How to Keep Nurturing Connection
Dec. 29, 2020 Psychology Today
If these past 18 months have forced us to evaluate anything, it’s the importance of connection. Be it through new technologies, outdoor activities, or the little pods we’ve packed into to stay safe, we’ve all had to find creative ways to make connection work in a world of social distancing. Nurturing our relationships is one of the most fulfilling pursuits in life. Here’s why it’s so important, and here are some suggestions for how to do it.
Research has linked people with strong social relationships to many aspects of health, from stronger immune responses to a cold to longevity itself. “People who feel more connected to others have lower levels of anxiety and depression… higher self-esteem, greater empathy for others, are more trusting and cooperative and, as a consequence, others are more open to trusting and cooperating with them,” according to a summation by Stanford Medicine. “Social connectedness generates a positive feedback loop of social, emotional and physical well-being.”
There is no magic number when it comes to connection. We don’t need to have a million friends or be an extrovert. Rather, it’s the closeness of the connections we have and our ways of maintaining those connections that make such a difference to the quality of our lives. To foster more enriching and enlivening relationships, we also have to get to know the barriers within ourselves that limit us or keep us from getting too close to others. Here are some things we can work on to help build and maintain stronger connections.
1. Consider Your Attachment Patterns
Attachment theory shows how, from a very young age, having a secure attachment is like having a safe platform from which we can venture out and explore the world. A secure attachment teaches us that we can trust and depend on others, while feeling secure within ourselves. It also creates a model of how we expect others to behave throughout our lives.
Human beings have a natural yearning to connect. We are born seeking what Dr. Daniel Siegel has called the four S’s of attachment: to feel safe, seen, soothed, and secure. Yet, in childhood when we were first developing our patterns of attachment, hurtful events in which we didn’t experience one or more of these four elements may have led to insecure attachment patterns. In turn, we likely developed adaptations and defenses within us that left us more guarded when it comes to getting close to someone else. In order to remain in a vulnerable and open state, we have to stay alert to when these defenses are operating and actively work to stay connected. Understanding our early attachment patterns and adaptations can have a huge impact on how we feel and behave in our relationships.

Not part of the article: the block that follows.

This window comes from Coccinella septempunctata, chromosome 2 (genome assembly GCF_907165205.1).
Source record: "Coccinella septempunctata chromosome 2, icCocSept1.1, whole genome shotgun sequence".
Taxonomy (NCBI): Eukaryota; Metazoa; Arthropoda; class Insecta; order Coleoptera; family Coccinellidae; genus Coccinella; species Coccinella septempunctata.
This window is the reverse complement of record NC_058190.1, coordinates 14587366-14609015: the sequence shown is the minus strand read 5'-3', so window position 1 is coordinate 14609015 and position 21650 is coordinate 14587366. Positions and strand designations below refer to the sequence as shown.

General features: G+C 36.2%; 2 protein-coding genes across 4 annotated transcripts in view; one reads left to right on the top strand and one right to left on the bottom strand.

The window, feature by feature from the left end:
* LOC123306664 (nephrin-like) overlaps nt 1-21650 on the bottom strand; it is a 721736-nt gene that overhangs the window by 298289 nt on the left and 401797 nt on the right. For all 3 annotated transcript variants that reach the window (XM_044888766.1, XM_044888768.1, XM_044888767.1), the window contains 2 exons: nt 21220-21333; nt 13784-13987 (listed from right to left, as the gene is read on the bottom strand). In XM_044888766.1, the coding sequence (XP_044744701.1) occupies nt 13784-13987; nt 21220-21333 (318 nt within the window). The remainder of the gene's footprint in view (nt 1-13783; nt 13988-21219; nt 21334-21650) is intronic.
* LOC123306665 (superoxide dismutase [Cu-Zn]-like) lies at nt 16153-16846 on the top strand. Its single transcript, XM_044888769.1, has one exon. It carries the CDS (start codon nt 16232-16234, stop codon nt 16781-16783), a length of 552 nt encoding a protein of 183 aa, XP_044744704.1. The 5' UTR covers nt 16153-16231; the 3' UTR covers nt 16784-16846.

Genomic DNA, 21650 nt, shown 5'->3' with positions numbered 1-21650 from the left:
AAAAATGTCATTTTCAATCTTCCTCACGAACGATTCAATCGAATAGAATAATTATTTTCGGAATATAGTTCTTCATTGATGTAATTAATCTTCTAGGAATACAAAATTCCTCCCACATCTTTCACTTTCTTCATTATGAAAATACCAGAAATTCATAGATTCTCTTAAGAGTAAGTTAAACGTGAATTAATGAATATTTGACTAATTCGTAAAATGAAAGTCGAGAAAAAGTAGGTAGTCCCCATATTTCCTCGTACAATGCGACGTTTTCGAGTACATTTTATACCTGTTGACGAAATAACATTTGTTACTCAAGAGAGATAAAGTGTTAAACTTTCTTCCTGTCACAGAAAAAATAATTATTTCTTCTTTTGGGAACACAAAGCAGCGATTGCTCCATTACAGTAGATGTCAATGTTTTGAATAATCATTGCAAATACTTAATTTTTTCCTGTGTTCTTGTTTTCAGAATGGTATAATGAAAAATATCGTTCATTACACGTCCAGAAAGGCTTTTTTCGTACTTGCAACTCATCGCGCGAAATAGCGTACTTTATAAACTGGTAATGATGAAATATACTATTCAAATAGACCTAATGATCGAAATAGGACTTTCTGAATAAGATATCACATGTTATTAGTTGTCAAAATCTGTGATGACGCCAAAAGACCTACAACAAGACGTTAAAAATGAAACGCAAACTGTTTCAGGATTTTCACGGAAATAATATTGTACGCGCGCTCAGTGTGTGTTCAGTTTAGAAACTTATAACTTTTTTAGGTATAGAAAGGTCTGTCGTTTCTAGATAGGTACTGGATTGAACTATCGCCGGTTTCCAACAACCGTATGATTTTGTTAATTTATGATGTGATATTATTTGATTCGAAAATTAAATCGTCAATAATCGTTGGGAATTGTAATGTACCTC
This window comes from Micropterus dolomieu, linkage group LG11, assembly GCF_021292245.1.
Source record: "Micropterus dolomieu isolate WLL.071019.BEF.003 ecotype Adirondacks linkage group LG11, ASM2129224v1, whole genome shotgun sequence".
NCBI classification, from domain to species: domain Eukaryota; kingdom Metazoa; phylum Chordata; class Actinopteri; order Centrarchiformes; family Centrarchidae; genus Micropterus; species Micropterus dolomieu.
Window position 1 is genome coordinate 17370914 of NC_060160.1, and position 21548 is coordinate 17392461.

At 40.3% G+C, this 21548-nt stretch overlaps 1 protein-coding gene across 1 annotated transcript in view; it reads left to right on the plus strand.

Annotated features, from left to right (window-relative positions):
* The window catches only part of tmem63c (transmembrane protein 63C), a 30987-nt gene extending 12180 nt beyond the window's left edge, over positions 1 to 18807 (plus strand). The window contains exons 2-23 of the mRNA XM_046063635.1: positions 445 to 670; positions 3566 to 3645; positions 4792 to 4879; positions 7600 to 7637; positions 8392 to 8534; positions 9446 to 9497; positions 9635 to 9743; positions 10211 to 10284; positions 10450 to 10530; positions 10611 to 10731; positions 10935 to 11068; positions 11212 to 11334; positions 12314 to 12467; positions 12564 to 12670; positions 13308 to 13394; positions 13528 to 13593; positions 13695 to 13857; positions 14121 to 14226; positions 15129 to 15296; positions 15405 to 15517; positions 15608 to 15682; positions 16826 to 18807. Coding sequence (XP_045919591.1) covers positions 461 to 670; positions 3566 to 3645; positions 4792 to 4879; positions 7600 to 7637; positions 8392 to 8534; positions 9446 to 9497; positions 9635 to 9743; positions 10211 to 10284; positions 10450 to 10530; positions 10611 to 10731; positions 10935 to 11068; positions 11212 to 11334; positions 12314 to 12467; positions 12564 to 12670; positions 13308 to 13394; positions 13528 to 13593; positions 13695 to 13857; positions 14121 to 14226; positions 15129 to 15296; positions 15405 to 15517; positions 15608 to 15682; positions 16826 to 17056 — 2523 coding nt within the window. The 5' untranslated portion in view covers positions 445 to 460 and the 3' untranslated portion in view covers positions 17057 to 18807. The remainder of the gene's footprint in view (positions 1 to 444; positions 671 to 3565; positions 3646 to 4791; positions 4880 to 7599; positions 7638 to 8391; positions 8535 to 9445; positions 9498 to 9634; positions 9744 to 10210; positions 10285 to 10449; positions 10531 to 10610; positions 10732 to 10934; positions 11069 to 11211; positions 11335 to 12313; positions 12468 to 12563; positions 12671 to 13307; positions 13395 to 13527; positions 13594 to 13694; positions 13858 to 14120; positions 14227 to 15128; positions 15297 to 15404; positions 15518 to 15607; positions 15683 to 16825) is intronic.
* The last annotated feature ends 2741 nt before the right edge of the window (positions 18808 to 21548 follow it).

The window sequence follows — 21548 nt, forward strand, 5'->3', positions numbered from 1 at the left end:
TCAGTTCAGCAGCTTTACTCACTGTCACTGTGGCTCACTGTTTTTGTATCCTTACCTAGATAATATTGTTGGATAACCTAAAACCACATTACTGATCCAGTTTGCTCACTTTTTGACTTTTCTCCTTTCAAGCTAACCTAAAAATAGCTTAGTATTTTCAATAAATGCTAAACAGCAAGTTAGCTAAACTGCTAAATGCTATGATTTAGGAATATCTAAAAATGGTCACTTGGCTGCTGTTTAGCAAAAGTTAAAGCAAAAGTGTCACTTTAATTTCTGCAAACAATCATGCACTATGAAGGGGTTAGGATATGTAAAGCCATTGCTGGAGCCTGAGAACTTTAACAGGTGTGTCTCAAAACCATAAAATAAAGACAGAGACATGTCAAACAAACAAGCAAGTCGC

2. Notice an Inner Critic Luring You to Be Alone
Think about all the times we isolate ourselves. Sometimes, it’s because we need rest, respite, or time to reflect. Other times, a more destructive force is at play. Most of us have a “critical inner voice” that coaches us and lures us into self-limiting behavior. This “voice” is often its loudest when we’re alone, so that’s where it likes us to be.
It can sound like a sadistic bully, chiming in with thoughts like, “Just keep to yourself. That person doesn’t really want to see you.” Other times, it may even sound soothing, feeding us thoughts like, “Why don’t you just be alone? You can have a drink and relax. You don’t need anyone anyway.” The problem is, once our inner critic has us alone, it can once again, become cruel, putting us down and keeping us from our feeling connected to others.
3. Be Generous With Yourself
To counter the directives of our inner critic, we can try to take actions that are in our best interest. This includes stepping outside ourselves and being generous with our time. Reaching out to friends, especially during this difficult period in all of our lives, asking questions, and showing an active interest in what someone’s going through are not just offerings to the other person but to ourselves. This helps us create deeper, more trusting bonds as well as to step outside ourselves and gain perspective on things going on in our own lives.
4. Give Connections the Time and Attention They Need
It’s easy to get lost in everything from our jobs and immediate responsibilities to our devices and endless streams of online entertainment. These things can certainly take up part of our days, but it’s important to carve out actual space for the people who matter to us. Any effort we make to be fully present for any amount of time is rich with rewards, whether it’s with our partner, our child, an old friend, or a new one. Being present brings out parts of us from which we can easily disconnect, or even feel as if we’ve lost, if they aren’t ignited by spending time with specific people. We should make the act of connecting a priority rather than regarding it as unimportant or a chore.
5. Repair Ruptures
Things inevitably happen in every relationship that cause ruptures. Miscommunications with our partner, arguments with our kids, times we “lose it” with a friend, all of these things will ultimately occur, because we are human. We come to any relationship armed with a tough inner critic and a complex attachment history, so there are bound to be ways we act in moments that we regret. The best thing we can do in these cases is to repair. This means owning our behavior, being open and direct, acknowledging what happened, and validating the other person’s experience (not necessarily by agreeing with everything they say, but by regarding their feelings and hearing them out with empathy). The reverse is true as well; when we have felt hurt by someone we are connected to, we can also attempt repair by reaching out, acknowledging our hurt, and trying to reach a shared understanding of what occurred between us.